The truth is, children develop a sense of their gender identity by the time they’re about 4 years old. They tend to become sure of their sexual orientation by age 10. Children are thinking and talking about gender identity, sexual orientation, and attraction. When we deprive them of books that reflect gender and sexual diversity, we are silencing LGBTQ students and families and sending a clear message about who is valued and who isn’t. We teach who is “normal” and who is “taboo.”

The world is full of queer people. Reading about queer people helps prepare us all for living in a diverse world.

Myth #2: I Don’t Know Any Queer People/I Don’t Have Any Queer Students

This one always amazes me. Whether it’s adults talking about representation in their own reading choices, or teachers thinking about their classroom libraries, this argument for avoiding queer books is simply untrue. Usually, I get to tell people, “well you know me now and I’m bi,” but even without knowing me, this is a myth.

You know queer people. They may not be out or they may not be out to you, but they’re in your life. A 2019 study estimated that roughly 11.3 million adults in the United States identified as LGBTQ. A 2017 teen health survey indicated that 1.3 million teenagers in the U.S. identified as LGBTQ. Additionally, 2–3.7 million children are currently being raised by LGBTQ parents.

According to acclaimed literacy scholar Rudine Sims Bishop, “Literature functions as a major socializing agent. It tells students who and what their society and culture values…and what it means to be a decent human being.” Bishop’s approach to books as windows, mirrors, and sliding glass doors is highly respected among educators. Reading LGBTQ-inclusive literature allows LGBTQ students and those with LGBTQ families to see mirrors of their own lives reflected back to them, while giving other students windows into these experiences.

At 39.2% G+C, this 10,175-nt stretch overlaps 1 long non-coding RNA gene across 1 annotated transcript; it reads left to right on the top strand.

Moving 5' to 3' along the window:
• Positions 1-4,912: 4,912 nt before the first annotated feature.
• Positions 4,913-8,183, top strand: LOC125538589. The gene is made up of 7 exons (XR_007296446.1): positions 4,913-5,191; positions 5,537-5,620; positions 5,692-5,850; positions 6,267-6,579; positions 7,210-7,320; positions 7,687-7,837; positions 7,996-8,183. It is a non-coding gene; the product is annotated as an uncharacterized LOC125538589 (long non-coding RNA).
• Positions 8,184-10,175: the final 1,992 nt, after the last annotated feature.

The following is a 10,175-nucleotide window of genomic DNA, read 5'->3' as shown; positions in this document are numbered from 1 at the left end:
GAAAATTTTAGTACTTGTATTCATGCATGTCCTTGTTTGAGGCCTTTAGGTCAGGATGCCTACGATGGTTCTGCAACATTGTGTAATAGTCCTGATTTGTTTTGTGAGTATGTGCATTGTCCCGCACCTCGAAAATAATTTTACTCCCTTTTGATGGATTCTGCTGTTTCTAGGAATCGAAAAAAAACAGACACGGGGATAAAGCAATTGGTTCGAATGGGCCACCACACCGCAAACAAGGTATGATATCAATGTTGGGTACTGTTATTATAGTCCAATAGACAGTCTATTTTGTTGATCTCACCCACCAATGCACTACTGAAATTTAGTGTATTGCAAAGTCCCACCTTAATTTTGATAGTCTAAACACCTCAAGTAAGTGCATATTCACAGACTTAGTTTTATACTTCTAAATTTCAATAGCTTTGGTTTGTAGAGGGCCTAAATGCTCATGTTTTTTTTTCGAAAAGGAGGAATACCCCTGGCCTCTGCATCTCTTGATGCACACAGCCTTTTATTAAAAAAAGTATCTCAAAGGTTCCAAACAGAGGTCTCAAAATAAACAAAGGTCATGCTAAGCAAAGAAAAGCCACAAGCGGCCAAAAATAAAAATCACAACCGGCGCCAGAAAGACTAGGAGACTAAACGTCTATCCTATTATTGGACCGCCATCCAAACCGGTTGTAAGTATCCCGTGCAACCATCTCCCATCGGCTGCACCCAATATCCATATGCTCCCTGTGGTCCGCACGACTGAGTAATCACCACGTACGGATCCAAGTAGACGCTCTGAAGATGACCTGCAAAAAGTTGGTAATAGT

Queer literacy education scholars Drs. Caitlin Ryan, Christina Tschida, and Anne Ticknor, among others, consider “window” books as essential for disrupting “single stories”. Rather than seeing queer people as other, one-dimensional, or caricatures, non-queer readers can use books to help them recognize queer students and families as complex human beings, just like themselves. Additionally, with increased exposure to inclusive literature over time, students would experience interruptions to the single story of heteronormative school curricula.

So, to sum all this up, you know queer people. Your kids know queer people. It’s past time to stop erasing us.

Myth #3: Queer Books Will Indoctrinate Kids

HAHAHAHAHAHAHAHAHAHAHA! Have you met kids? It is difficult to get them to do what you want on a good day. You really think we can indoctrinate them?

Jokes aside, you’re born queer. Nobody chooses to be queer and nobody turns anyone queer. Reading queer books won’t change that.

Queer books can change lives, however. According to the Gay, Lesbian, and Straight Education Network (GLSEN), having just one visibly supportive educator in a school can ensure that LGBTQ students feel safe, welcomed, and encouraged to learn. For the one in eight elementary school students who are bullied for not conforming to gender norms, queer books and other books that challenge gender stereotypes can teach them and their peers to rethink gender biases.

Schools are places where heterosexuality is consistently portrayed as the only recognized, acceptable way to create relationships. This makes schools unsafe and unwelcoming for the majority of LGBTQ-identified students, impacting their educational success and general well-being, including a significantly increased risk of attempted suicide. Attending a school with inclusive curriculum means students are less likely to hear homophobic remarks often or frequently, are less likely to miss school or feel unsafe at school, and feel more connected to their school community.

Queer people need queer books to counteract the harmful messages they receive daily. Straight, cisgender people need queer books to disrupt those same messages — whether they are the ones sending such messages, or simply not questioning them. We all need diverse books. We all need queer books.